Is Your Child Ready for a Pet?

Is Your Child Ready for a Pet?

Oct 20, 2017

When considering your child’s first pet, keep in mind your child’s age and developmental stage. If pet care will be his or her responsibility, be sure to pick an animal whose needs can be managed easily. Pet selection is very important; cats and dogs require a great deal of daily attention. Such animals need to be fed, walked, brushed, washed, cleaned up after, and their waste must be scooped up. Other creatures, like birds, fish, hamsters, guinea pigs and fish, have fewer basic needs and can be a better pet selection for young kids because they require less of a daily commitment. For example, a simple goldfish need to be fed every 1-3 days, with a complete water change from time to time.

Animal Temperament

You must also consider the temperament of the creature you bring into your home. Some dog breeds are more gentle and easygoing like beagles and retrievers, while other types can be more unpredictable like pit bulls, boxers, and German shepherds. Your pet selection should be child-friendly.

Pet Dander

If your child has a history of allergies, or if allergic disorders run in your family, this may affect your pet selection. Pet hair, dander, and feathers can trigger allergic symptoms in those prone to symptoms. If this is the case, a pet with fur or feathers will not be a good choice. Consult with your pediatrician before bringing home your child’s first pet.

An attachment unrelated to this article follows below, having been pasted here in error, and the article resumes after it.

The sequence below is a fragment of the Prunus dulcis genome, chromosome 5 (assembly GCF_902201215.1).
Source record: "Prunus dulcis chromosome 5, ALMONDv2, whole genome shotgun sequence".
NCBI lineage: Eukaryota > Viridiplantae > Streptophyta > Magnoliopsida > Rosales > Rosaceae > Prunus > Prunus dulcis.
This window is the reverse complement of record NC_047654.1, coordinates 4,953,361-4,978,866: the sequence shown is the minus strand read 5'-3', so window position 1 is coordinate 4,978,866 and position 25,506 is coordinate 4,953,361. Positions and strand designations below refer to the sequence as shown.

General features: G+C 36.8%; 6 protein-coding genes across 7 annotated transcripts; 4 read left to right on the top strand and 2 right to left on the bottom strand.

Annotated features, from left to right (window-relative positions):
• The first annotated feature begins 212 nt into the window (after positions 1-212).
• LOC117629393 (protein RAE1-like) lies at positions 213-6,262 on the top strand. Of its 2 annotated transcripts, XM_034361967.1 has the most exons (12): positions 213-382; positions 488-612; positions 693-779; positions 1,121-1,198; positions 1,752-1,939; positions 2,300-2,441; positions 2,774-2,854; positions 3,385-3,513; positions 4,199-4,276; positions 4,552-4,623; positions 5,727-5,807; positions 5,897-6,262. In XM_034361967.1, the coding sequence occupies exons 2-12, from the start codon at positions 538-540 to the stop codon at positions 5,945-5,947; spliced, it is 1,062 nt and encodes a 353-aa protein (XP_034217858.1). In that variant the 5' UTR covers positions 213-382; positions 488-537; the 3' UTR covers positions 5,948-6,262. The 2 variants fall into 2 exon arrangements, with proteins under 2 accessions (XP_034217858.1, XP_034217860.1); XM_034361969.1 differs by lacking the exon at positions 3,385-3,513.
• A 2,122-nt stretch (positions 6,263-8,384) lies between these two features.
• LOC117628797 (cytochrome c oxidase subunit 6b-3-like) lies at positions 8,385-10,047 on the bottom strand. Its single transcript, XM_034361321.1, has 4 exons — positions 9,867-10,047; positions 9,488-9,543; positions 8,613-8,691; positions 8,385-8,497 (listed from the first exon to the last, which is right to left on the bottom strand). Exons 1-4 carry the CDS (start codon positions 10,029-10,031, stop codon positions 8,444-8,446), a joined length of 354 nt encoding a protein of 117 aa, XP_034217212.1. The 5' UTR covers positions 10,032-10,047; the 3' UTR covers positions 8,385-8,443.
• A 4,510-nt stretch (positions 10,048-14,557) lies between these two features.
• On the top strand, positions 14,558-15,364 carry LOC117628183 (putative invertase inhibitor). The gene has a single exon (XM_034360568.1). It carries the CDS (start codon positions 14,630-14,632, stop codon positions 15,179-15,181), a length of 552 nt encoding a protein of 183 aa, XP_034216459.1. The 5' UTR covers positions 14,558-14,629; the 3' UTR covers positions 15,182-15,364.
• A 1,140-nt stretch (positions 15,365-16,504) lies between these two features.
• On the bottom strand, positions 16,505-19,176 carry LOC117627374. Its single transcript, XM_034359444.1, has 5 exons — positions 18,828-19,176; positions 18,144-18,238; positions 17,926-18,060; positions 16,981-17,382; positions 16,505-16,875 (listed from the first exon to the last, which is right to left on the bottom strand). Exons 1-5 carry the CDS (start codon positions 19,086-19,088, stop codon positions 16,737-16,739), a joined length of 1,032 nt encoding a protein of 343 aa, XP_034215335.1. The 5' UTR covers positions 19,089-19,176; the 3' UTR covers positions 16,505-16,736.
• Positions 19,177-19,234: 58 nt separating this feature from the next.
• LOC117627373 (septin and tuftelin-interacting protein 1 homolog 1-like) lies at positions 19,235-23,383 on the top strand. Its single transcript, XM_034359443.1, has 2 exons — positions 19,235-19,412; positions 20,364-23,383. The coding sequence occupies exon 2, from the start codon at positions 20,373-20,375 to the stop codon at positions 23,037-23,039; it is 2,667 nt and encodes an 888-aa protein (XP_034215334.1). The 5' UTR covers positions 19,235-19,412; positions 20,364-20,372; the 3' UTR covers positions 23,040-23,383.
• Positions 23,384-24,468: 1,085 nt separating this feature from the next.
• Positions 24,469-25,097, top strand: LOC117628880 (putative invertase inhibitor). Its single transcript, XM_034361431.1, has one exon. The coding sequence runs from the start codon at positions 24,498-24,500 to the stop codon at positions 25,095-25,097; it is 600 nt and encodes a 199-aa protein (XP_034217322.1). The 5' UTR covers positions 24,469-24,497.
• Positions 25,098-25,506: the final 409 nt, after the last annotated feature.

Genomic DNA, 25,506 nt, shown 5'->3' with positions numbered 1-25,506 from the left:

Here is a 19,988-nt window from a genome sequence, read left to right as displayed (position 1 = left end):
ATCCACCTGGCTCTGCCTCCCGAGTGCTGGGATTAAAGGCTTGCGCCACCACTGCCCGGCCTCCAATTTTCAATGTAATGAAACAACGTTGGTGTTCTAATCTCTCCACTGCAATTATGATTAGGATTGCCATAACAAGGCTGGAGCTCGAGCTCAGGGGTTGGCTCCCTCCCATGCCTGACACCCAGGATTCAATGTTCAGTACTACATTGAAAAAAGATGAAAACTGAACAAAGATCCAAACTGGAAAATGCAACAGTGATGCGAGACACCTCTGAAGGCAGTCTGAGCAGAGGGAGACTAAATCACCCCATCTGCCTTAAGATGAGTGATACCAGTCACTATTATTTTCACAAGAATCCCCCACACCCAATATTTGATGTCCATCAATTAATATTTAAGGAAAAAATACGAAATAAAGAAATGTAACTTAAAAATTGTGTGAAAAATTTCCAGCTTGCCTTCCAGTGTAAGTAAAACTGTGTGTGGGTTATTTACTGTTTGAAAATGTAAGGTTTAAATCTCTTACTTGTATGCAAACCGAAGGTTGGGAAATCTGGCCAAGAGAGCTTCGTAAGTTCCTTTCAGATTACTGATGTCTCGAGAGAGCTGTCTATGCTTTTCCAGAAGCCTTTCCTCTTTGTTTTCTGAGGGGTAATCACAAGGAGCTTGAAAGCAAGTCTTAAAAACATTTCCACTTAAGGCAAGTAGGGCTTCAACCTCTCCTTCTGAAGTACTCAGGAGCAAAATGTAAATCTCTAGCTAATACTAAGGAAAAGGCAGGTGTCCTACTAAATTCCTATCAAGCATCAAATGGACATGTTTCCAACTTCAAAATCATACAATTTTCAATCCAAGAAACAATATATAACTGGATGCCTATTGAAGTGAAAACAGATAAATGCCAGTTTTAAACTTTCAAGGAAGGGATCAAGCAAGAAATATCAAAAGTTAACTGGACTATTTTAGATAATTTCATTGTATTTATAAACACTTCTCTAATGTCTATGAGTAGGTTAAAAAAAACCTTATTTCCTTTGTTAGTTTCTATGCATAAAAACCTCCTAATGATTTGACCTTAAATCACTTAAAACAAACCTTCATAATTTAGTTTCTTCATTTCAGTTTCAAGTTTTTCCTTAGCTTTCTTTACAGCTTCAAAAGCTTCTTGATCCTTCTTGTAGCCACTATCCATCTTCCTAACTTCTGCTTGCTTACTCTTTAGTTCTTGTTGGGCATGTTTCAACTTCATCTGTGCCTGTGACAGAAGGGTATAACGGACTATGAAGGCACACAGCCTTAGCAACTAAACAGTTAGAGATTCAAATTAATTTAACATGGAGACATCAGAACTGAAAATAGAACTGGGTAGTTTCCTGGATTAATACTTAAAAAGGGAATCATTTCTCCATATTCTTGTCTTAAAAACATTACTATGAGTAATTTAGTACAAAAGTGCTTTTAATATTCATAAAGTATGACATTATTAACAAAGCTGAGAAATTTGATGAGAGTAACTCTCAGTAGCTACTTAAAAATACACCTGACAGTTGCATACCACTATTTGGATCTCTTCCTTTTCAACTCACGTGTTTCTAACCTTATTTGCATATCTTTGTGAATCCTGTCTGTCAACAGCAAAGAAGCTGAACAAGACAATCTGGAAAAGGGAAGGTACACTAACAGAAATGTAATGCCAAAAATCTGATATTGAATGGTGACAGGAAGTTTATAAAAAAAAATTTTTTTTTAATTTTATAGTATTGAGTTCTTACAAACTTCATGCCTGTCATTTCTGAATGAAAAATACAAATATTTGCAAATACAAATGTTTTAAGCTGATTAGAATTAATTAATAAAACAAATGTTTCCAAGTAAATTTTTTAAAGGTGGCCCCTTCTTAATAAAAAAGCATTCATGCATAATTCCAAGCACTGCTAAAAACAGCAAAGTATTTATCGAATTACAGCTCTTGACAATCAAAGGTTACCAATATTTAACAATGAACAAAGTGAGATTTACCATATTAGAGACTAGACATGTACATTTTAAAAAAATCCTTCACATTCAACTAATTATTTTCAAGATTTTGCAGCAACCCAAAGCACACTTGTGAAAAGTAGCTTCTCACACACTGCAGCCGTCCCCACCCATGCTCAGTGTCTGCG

Reptile Handling

Almost all animals have the potential to carry disease that may infect your child. For example, every type of reptile can transmit salmonella, which can cause severe diarrhea without proper hygiene practices. But, with regular hand washing after pet handling and before eating, reptiles can be very safe. However, kids with immune disorders should stay away from pets in general.

Pet Care Books

Before bringing home your newest addition, discuss with your child about pet care and everything the animal will need. Borrow library books on pet care, look up information online, or purchase reference materials at the pet store. If you have a friend or family member with the same type of pet, take your young’un to visit, ask questions, and learn firsthand what pet care involves every day.

How Should You React If Your Child Loses Interest in The Pet?

If your son or daughter made a commitment to caring for an animal and starts to grow tired of the responsibility, maybe another family member will step up and take over. If not, inform your child of the negative impact the neglect will have on the pet if the lack of interest does not change. You will be left no choice but to find a new home for the creature.

Try not to attack or accuse the child of failing or being selfish. Use a more logical approach by focusing on something like, how the animal needs reliable care and how the child has not followed through as promised. Another family will have to be found to take care of the pet.

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